This guide will cover how to set up a standard Ubuntu pc as a drop in replacement for a normal consumer router, but far more powerful and with considerably more functionality. It will also touch on some QOS filtering to help improve latency and network speed. If you get into any difficulties, rescue and recovery commands that can help are listed at the end. Also listed are instructions on how to completely revert all changes made in this tutorial.
I'm writing this howto because I wanted to set my Ubuntu server up as a router, and due to the lack of other up-to-date and easy to follow howtos on the subject I had to figure it all out myself. I wanted to document what I'd learned so I could save other people a whole lot of time and effort.
I'm assuming that if you are reading this you do have a basic working knowledge of what an internet gateway/router actually DOES, what NAT is and the basics of ip networking. If not, I suggest you read and digest the following links, then come back :
You will need a terminal up on the machine you are setting this up on. I do not recommend doing this over ssh unless you also have physical access to the pc, it is far too easy to get a firewall rule wrong and lock yourself out of the system.
Basic setup (the bare minimum required to get a functioning and secure NAT router)
Ok, to do this you need a spare pc with Ubuntu on it and two network cards. It doesn't need very impressive specs at all. I run my gateway on a P3 600mhz with 512mb of ram but I think you could easily do it on anything better than a 200mhz P2 and 128mb of ram. Any edition of Ubuntu will work, desktop or server edition. The only real difference is that server edition has no gui. This isn't a problem, we will only be using the command line anyway.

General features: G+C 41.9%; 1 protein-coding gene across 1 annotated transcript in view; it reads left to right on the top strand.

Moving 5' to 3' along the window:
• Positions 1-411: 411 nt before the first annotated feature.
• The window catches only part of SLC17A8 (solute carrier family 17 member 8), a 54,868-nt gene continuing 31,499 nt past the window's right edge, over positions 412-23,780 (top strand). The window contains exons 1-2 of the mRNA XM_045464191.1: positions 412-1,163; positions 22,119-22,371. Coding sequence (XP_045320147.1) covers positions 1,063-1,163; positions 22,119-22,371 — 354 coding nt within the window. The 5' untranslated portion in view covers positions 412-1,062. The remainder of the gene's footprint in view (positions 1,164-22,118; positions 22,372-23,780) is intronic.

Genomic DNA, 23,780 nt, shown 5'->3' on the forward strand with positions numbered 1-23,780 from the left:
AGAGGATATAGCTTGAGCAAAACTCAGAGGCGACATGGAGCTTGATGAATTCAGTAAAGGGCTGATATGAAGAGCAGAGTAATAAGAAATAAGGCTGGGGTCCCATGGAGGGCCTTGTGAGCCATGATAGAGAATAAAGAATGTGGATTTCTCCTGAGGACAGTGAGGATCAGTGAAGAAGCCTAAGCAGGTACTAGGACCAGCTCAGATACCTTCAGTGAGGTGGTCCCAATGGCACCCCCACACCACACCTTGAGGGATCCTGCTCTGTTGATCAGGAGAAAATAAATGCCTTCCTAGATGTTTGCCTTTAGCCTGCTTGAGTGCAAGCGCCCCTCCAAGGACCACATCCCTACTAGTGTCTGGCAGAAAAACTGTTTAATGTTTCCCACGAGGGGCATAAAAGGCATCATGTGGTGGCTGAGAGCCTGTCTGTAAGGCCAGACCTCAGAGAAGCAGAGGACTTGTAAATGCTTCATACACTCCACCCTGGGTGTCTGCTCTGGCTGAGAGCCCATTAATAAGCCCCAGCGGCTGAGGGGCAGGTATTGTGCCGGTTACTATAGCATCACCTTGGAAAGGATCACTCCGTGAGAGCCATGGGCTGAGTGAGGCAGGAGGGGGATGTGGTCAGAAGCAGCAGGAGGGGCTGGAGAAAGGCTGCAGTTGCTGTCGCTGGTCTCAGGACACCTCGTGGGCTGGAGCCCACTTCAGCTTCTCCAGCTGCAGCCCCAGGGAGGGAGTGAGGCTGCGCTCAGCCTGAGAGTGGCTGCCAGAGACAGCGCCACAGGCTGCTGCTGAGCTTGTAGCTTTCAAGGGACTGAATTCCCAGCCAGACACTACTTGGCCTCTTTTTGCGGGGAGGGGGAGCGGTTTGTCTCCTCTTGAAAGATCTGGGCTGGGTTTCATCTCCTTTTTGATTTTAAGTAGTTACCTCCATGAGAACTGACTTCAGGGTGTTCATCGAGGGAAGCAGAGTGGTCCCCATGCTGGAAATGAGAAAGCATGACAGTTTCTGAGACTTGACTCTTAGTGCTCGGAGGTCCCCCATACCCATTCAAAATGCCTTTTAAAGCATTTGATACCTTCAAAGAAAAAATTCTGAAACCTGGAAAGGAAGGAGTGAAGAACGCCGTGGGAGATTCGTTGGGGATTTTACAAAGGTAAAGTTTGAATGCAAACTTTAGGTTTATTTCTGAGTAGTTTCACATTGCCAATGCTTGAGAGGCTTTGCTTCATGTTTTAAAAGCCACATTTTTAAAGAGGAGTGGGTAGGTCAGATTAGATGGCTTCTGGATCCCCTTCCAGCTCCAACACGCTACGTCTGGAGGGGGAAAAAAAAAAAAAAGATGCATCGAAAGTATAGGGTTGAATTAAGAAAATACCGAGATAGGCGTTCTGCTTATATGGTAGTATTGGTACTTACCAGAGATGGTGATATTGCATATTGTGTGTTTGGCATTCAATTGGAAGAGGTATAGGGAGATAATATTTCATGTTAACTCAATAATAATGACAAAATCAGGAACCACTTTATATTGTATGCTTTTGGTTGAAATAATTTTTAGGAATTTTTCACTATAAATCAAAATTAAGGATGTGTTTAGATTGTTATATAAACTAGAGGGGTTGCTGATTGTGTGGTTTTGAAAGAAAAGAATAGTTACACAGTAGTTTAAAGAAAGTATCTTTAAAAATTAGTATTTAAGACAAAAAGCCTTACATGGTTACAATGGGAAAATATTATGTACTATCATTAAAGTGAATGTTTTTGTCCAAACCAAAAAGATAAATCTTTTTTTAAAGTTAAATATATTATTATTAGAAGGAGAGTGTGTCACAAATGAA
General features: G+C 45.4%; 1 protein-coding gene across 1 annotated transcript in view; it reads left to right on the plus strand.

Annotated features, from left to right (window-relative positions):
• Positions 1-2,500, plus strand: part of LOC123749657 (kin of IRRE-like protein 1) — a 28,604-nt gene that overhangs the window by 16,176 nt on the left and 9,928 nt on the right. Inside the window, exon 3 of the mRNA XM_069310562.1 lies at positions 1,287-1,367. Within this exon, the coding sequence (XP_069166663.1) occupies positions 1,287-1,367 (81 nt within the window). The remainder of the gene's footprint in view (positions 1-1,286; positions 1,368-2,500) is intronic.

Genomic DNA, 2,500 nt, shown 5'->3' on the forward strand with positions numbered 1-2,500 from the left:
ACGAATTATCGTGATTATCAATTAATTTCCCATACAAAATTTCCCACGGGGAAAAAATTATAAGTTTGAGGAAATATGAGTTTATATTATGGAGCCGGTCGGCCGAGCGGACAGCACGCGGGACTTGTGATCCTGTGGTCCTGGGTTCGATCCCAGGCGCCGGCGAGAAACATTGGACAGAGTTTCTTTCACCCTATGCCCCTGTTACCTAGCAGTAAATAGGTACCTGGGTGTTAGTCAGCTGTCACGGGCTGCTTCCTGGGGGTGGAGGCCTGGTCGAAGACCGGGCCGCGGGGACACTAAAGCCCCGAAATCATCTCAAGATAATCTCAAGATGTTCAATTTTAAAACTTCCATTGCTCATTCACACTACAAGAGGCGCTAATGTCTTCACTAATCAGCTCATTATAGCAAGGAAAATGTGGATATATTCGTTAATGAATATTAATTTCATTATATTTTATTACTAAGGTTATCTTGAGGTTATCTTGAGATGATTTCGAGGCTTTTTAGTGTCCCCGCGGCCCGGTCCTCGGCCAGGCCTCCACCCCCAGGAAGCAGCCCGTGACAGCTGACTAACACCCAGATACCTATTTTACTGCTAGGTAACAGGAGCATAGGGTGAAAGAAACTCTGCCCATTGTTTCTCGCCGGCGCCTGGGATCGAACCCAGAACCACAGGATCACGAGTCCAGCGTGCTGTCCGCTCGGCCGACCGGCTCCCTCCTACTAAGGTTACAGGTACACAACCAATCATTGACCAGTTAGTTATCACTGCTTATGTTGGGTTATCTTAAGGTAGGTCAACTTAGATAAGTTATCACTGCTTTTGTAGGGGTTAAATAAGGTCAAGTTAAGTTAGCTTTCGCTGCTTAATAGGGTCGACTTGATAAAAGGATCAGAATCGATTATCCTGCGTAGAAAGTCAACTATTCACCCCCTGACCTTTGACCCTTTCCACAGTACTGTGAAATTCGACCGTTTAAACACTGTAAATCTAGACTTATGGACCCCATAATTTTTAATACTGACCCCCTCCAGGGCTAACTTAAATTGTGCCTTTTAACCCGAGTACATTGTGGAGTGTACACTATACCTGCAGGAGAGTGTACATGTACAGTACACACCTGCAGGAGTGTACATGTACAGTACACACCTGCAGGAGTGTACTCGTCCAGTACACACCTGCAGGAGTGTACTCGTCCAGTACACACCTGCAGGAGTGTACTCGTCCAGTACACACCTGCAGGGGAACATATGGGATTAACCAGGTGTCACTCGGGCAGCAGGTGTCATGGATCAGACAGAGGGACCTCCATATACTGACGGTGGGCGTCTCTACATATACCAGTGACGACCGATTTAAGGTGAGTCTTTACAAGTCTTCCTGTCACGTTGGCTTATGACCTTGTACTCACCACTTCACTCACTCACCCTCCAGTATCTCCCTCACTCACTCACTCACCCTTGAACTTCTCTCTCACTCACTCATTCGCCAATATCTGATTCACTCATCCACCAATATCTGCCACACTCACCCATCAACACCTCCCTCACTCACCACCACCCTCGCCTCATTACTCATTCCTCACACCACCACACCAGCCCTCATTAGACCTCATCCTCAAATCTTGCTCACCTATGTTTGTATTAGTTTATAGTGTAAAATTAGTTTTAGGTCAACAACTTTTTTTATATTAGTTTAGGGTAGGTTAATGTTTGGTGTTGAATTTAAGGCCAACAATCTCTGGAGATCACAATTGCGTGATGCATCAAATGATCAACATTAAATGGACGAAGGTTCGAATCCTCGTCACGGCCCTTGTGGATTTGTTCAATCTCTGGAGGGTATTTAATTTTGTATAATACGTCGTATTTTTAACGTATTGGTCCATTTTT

This guide uses webmin as a web interface to configure the necessary iptables rules and servers. I like using webmin instead of scripts because webmin is nicer to look at and easier to comprehend than a script with the same functionality, which results in less confusion, less bugs and a better understanding of what you are actually doing. Open a terminal and run the commands below to install all necessary software:
You can find the latest version of webmin here as a debian package:
sudo aptitude install bind9 dhcp3-server perl libnet-ssleay-perl openssl libauthen-pam-perl libpam-runtime libio-pty-perl libmd5-perl
The latest version at the time of writing this guide is 1.430, to install this version execute the following command:
IMPORTANT NOTE: It is an EXTREMELY bad idea to leave webmin open to the outside world. Only your user password stands between a remote hacker and complete control of your pc. This is very insecure, DO NOT DO IT. If you really need to access webmin remotely, I assume you know what you are doing, and know how to use ssh tunnelling .
cd ~ && wget http://prdownloads.sourceforge.net/webadmin/webmin_1.430_all.deb && sudo dpkg -i webmin_1.430_all.deb